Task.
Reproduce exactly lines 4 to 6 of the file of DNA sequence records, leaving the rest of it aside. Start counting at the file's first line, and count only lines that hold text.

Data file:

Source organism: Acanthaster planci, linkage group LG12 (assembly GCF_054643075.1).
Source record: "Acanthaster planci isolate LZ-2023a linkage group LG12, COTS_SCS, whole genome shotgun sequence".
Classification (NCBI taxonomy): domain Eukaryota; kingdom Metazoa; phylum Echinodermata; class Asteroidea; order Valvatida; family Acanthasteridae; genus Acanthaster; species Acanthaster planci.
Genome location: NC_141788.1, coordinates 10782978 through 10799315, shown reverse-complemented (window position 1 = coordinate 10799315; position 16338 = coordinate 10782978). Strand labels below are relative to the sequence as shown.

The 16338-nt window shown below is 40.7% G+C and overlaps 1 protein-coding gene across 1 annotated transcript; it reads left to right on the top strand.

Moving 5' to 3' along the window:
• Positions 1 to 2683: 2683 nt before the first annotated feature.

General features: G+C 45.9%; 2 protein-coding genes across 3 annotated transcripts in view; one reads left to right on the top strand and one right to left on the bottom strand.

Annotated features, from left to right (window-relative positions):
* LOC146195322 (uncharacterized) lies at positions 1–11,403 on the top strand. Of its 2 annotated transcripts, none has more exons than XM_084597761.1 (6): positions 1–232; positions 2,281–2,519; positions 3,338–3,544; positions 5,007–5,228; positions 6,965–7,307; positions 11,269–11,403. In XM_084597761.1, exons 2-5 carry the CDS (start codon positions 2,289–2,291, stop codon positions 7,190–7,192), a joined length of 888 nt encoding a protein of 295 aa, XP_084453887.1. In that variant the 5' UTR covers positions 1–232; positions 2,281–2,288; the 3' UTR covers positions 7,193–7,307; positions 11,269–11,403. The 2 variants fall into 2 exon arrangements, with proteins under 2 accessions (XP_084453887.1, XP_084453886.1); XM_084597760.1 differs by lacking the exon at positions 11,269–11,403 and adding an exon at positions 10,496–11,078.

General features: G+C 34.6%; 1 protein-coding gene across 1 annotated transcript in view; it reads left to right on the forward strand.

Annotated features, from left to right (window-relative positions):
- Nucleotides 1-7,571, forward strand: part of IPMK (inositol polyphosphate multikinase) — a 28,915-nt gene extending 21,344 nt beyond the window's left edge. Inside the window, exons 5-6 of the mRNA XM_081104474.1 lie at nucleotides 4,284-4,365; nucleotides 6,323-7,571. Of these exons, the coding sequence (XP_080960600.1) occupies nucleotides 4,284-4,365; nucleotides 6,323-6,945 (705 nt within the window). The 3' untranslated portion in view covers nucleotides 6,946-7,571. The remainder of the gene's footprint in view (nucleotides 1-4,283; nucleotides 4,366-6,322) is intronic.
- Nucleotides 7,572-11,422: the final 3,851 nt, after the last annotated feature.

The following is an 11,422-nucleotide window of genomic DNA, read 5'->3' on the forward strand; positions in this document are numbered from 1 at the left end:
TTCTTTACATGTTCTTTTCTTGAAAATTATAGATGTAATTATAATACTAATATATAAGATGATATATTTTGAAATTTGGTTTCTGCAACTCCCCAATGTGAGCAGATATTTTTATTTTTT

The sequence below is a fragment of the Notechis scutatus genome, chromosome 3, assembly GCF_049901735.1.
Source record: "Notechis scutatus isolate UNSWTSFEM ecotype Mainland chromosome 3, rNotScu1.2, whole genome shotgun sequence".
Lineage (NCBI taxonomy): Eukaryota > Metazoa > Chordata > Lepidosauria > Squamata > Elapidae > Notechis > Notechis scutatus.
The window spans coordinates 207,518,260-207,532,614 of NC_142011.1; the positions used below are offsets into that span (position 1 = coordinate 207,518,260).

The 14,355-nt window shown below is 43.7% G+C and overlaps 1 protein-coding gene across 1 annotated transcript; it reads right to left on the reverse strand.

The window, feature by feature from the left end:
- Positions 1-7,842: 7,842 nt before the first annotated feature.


Genome location: NC_141788.1, coordinates 10782978 through 10799315, shown reverse-complemented (window position 1 = coordinate 10799315; position 16338 = coordinate 10782978). Strand labels below are relative to the sequence as shown.

The 16338-nt window shown below is 40.7% G+C and overlaps 1 protein-coding gene across 1 annotated transcript; it reads left to right on the top strand.

Moving 5' to 3' along the window: